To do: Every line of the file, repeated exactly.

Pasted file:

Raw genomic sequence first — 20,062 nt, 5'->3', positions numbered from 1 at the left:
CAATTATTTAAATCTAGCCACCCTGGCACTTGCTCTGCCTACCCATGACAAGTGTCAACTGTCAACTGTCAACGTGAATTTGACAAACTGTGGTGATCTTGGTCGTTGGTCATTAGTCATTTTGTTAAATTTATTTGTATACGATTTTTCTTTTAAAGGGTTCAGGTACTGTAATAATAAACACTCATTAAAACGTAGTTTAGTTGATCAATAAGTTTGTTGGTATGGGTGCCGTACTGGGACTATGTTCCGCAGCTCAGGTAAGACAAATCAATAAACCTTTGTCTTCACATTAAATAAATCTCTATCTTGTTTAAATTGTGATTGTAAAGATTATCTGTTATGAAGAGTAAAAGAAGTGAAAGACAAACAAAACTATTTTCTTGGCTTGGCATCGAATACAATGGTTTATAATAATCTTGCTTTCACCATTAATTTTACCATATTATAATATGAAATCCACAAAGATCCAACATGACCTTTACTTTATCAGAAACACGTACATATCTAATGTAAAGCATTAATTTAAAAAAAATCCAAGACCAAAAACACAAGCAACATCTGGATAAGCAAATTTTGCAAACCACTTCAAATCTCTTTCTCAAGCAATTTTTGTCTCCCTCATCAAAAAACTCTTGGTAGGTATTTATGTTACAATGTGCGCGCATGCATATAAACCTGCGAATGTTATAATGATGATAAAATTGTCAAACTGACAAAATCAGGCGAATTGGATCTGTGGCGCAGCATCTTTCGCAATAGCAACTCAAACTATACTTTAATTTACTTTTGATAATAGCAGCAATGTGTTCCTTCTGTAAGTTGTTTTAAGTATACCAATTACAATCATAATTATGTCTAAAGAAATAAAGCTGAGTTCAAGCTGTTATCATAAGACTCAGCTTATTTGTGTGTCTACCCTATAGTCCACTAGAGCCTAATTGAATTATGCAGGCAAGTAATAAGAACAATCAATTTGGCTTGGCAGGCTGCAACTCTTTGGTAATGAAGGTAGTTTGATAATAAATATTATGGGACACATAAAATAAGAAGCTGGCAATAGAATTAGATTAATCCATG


Raw genomic sequence first — 20,062 nt, 5'->3', positions numbered from 1 at the left:
CAATTATTTAAATCTAGCCACCCTGGCACTTGCTCTGCCTACCCATGACAAGTGTCAACTGTCAACTGTCAACGTGAATTTGACAAACTGTGGTGATCTTGGTCGTTGGTCATTAGTCATTTTGTTAAATTTATTTGTATACGATTTTTCTTTTAAAGGGTTCAGGTACTGTAATAATAAACACTCATTAAAACGTAGTTTAGTTGATCAATAAGTTTGTTGGTATGGGTGCCGTACTGGGACTATGTTCCGCAGCTCAGGTAAGACAAATCAATAAACCTTTGTCTTCACATTAAATAAATCTCTATCTTGTTTAAATTGTGATTGTAAAGATTATCTGTTATGAAGAGTAAAAGAAGTGAAAGACAAACAAAACTATTTTCTTGGCTTGGCATCGAATACAATGGTTTATAATAATCTTGCTTTCACCATTAATTTTACCATATTATAATATGAAATCCACAAAGATCCAACATGACCTTTACTTTATCAGAAACACGTACATATCTAATGTAAAGCATTAATTTAAAAAAAATCCAAGACCAAAAACACAAGCAACATCTGGATAAGCAAATTTTGCAAACCACTTCAAATCTCTTTCTCAAGCAATTTTTGTCTCCCTCATCAAAAAACTCTTGGTAGGTATTTATGTTACAATGTGCGCGCATGCATATAAACCTGCGAATGTTATAATGATGATAAAATTGTCAAACTGACAAAATCAGGCGAATTGGATCTGTGGCGCAGCATCTTTCGCAATAGCAACTCAAACTATACTTTAATTTACTTTTGATAATAGCAGCAATGTGTTCCTTCTGTAAGTTGTTTTAAGTATACCAATTACAATCATAATTATGTCTAAAGAAATAAAGCTGAGTTCAAGCTGTTATCATAAGACTCAGCTTATTTGTGTGTCTACCCTATAGTCCACTAGAGCCTAATTGAATTATGCAGGCAAGTAATAAGAACAATCAATTTGGCTTGGCAGGCTGCAACTCTTTGGTAATGAAGGTAGTTTGATAATAAATATTATGGGACACATAAAATAAGAAGCTGGCAATAGAATTAGATTAATCCATG